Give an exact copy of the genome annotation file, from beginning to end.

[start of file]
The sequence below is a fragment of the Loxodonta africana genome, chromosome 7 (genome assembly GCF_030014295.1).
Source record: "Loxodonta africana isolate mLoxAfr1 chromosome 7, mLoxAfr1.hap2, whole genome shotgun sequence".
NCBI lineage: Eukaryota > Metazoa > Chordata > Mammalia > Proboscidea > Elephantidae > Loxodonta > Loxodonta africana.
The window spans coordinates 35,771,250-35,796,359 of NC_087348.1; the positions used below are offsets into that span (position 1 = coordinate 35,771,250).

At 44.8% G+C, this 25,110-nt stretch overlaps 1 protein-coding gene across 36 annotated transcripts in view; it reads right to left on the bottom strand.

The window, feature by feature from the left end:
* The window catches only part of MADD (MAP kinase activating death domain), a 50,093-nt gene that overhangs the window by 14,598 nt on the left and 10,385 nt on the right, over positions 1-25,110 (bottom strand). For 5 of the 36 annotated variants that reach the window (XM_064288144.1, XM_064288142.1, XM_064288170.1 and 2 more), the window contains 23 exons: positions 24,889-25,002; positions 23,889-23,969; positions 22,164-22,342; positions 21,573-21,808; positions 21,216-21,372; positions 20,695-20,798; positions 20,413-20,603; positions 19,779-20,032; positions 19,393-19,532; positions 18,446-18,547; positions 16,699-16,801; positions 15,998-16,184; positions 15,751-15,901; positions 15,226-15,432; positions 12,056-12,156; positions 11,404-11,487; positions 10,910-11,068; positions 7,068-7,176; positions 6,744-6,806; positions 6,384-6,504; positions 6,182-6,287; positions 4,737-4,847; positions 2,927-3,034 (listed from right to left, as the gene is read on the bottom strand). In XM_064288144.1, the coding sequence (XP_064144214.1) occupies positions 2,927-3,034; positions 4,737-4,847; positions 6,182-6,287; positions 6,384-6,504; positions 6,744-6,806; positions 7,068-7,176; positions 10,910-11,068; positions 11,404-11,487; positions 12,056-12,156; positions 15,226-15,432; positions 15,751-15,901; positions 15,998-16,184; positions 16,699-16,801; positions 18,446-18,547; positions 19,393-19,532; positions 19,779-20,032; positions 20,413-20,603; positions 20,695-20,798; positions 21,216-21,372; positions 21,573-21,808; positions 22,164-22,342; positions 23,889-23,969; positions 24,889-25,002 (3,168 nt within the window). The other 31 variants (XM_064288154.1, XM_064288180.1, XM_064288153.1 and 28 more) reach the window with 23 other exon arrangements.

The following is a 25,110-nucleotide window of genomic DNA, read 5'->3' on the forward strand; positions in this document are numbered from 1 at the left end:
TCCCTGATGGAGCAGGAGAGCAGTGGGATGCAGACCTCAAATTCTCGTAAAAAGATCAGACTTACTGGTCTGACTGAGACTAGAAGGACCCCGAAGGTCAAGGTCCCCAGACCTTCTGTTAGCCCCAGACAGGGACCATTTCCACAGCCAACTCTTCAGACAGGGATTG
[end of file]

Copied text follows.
The sequence below is a fragment of the Loxodonta africana genome, chromosome 7 (genome assembly GCF_030014295.1).
Source record: "Loxodonta africana isolate mLoxAfr1 chromosome 7, mLoxAfr1.hap2, whole genome shotgun sequence".
NCBI lineage: Eukaryota > Metazoa > Chordata > Mammalia > Proboscidea > Elephantidae > Loxodonta > Loxodonta africana.
The window spans coordinates 35,771,250-35,796,359 of NC_087348.1; the positions used below are offsets into that span (position 1 = coordinate 35,771,250).

At 44.8% G+C, this 25,110-nt stretch overlaps 1 protein-coding gene across 36 annotated transcripts in view; it reads right to left on the bottom strand.

The window, feature by feature from the left end:
* The window catches only part of MADD (MAP kinase activating death domain), a 50,093-nt gene that overhangs the window by 14,598 nt on the left and 10,385 nt on the right, over positions 1-25,110 (bottom strand). For 5 of the 36 annotated variants that reach the window (XM_064288144.1, XM_064288142.1, XM_064288170.1 and 2 more), the window contains 23 exons: positions 24,889-25,002; positions 23,889-23,969; positions 22,164-22,342; positions 21,573-21,808; positions 21,216-21,372; positions 20,695-20,798; positions 20,413-20,603; positions 19,779-20,032; positions 19,393-19,532; positions 18,446-18,547; positions 16,699-16,801; positions 15,998-16,184; positions 15,751-15,901; positions 15,226-15,432; positions 12,056-12,156; positions 11,404-11,487; positions 10,910-11,068; positions 7,068-7,176; positions 6,744-6,806; positions 6,384-6,504; positions 6,182-6,287; positions 4,737-4,847; positions 2,927-3,034 (listed from right to left, as the gene is read on the bottom strand). In XM_064288144.1, the coding sequence (XP_064144214.1) occupies positions 2,927-3,034; positions 4,737-4,847; positions 6,182-6,287; positions 6,384-6,504; positions 6,744-6,806; positions 7,068-7,176; positions 10,910-11,068; positions 11,404-11,487; positions 12,056-12,156; positions 15,226-15,432; positions 15,751-15,901; positions 15,998-16,184; positions 16,699-16,801; positions 18,446-18,547; positions 19,393-19,532; positions 19,779-20,032; positions 20,413-20,603; positions 20,695-20,798; positions 21,216-21,372; positions 21,573-21,808; positions 22,164-22,342; positions 23,889-23,969; positions 24,889-25,002 (3,168 nt within the window). The other 31 variants (XM_064288154.1, XM_064288180.1, XM_064288153.1 and 28 more) reach the window with 23 other exon arrangements.

The following is a 25,110-nucleotide window of genomic DNA, read 5'->3' on the forward strand; positions in this document are numbered from 1 at the left end:
TCCCTGATGGAGCAGGAGAGCAGTGGGATGCAGACCTCAAATTCTCGTAAAAAGATCAGACTTACTGGTCTGACTGAGACTAGAAGGACCCCGAAGGTCAAGGTCCCCAGACCTTCTGTTAGCCCCAGACAGGGACCATTTCCACAGCCAACTCTTCAGACAGGGATTG